Protecting Your Network from Hackers and Cyber Attacks
As we recently saw with the Colonial Pipeline cyberattack, ransomware continues to grow as a threat to service providers, including broadband providers, and taking down services for a ransom is always in the news. As major companies pay ransoms to regain control of their networks more quickly, cybercriminals are encouraged to continue to attack. As such, security must not be an afterthought for ISPs.
Executives often assume their companies have proper backups to be able to recover quickly from an intrusion. But even with clean backups, restoring the network from last night’s backup often means an all-day outage, possibly much longer. Add to that, any work performed since the backup – payments, customer changes, maybe even a payroll – must be duplicated to return to normal. And if you find out you don’t have a good backup, you must obtain cryptocurrency to buy the key and hope the key works. Ransomware attacks, especially those where a ransom is paid, can have long-lasting effects even after the cyberattack is over.
Good backups are essential, but these are just one small piece of the security puzzle. More significant is to avoid becoming a victim. But as we see time and again in our network audits, ISP core networks are much less secure than management imagines. Here are a few takeaways from recent service provider network audits we’ve done:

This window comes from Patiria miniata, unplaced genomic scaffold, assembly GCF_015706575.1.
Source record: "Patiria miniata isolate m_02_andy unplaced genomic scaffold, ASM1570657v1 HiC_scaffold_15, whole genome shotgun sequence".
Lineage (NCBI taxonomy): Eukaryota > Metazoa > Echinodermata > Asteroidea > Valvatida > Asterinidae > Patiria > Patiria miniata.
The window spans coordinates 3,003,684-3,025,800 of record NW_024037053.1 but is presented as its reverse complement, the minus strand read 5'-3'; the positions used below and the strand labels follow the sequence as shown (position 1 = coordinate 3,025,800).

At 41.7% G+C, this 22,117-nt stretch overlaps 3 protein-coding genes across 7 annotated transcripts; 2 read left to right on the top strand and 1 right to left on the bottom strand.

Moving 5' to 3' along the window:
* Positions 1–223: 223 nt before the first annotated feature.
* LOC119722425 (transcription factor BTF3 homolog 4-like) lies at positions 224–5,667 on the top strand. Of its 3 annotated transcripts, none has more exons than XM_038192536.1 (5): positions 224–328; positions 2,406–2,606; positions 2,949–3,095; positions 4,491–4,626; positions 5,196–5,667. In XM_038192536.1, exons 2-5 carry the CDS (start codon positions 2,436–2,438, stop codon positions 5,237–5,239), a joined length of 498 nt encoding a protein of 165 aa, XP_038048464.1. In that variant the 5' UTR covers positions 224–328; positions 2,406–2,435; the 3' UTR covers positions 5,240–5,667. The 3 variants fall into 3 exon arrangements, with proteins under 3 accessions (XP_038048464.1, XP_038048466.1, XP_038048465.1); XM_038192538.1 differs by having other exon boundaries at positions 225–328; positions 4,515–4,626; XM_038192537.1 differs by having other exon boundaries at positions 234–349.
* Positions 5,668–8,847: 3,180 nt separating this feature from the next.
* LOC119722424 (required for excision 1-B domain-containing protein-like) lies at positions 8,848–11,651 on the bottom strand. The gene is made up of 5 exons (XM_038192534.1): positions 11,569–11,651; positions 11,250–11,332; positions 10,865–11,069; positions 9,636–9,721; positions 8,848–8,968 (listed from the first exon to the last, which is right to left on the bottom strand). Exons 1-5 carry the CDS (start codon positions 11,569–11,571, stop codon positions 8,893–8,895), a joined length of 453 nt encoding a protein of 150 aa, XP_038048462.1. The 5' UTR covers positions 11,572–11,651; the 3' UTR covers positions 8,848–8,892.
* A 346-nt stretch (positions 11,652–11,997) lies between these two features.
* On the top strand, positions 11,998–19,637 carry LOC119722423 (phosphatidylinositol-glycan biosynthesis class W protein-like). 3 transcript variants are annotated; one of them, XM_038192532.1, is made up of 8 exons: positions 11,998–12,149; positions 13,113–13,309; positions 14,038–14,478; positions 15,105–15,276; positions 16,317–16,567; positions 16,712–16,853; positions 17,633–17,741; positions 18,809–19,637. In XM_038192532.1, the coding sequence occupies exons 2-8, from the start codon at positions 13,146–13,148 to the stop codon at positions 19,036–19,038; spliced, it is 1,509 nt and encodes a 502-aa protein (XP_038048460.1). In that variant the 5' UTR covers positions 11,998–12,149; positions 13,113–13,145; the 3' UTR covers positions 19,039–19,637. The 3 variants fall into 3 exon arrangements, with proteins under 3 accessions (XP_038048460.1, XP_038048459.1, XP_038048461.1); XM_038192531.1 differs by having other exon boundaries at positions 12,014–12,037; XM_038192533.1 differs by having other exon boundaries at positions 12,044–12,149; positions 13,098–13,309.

- End-of-life equipment is still widely used even though it’s no longer receiving security patches. Vulnerabilities in this equipment, even those directly related to security such as firewalls and session border controllers, are being taken advantage of to disrupt or breach the network.
- Core routing and switching elements, as well as ISP servers, often are not behind firewalls nor have proper access control. Attempted breaches happen continuously but are not being monitored or addressed.
- Unneeded default protocols and features haven’t been disabled. What’s worse, often no one in the organization is aware of these potential vulnerabilities.
- DDoS mitigation is missing or inadequate. DDoS ransomware attacks are on the rise. Unlike restoring from a backup, DDoS mitigation can take days or even weeks to implement.
Well planned out, comprehensive security policies, especially for key infrastructure, are a must. And all employees must have a security-first mindset to recognize threats and protect the company’s network and data.
For more information on how to safeguard your company from these growing cyberattacks, including auditing your network’s current vulnerabilities, contact Dennis Wisdom by email, or at 806-866-9900.